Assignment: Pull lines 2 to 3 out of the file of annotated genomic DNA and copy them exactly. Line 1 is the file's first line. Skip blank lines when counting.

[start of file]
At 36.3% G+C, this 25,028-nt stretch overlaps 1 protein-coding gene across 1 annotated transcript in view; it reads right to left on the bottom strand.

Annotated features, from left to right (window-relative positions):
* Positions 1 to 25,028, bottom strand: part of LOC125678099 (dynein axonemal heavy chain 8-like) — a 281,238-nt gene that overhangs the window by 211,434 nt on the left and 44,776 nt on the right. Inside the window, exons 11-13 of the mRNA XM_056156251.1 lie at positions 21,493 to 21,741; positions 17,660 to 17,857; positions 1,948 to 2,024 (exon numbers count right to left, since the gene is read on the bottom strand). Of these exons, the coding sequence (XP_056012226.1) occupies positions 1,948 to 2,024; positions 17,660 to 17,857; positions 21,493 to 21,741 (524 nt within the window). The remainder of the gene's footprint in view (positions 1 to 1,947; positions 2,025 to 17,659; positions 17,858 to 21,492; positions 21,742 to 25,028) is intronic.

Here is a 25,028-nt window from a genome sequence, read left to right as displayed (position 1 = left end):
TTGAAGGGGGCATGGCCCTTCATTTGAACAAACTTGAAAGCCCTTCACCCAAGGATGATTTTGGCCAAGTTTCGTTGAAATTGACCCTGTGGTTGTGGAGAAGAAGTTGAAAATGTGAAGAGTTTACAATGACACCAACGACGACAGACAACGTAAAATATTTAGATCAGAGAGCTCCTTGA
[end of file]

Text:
Annotated features, from left to right (window-relative positions):
* Positions 1 to 25,028, bottom strand: part of LOC125678099 (dynein axonemal heavy chain 8-like) — a 281,238-nt gene that overhangs the window by 211,434 nt on the left and 44,776 nt on the right. Inside the window, exons 11-13 of the mRNA XM_056156251.1 lie at positions 21,493 to 21,741; positions 17,660 to 17,857; positions 1,948 to 2,024 (exon numbers count right to left, since the gene is read on the bottom strand). Of these exons, the coding sequence (XP_056012226.1) occupies positions 1,948 to 2,024; positions 17,660 to 17,857; positions 21,493 to 21,741 (524 nt within the window). The remainder of the gene's footprint in view (positions 1 to 1,947; positions 2,025 to 17,659; positions 17,858 to 21,492; positions 21,742 to 25,028) is intronic.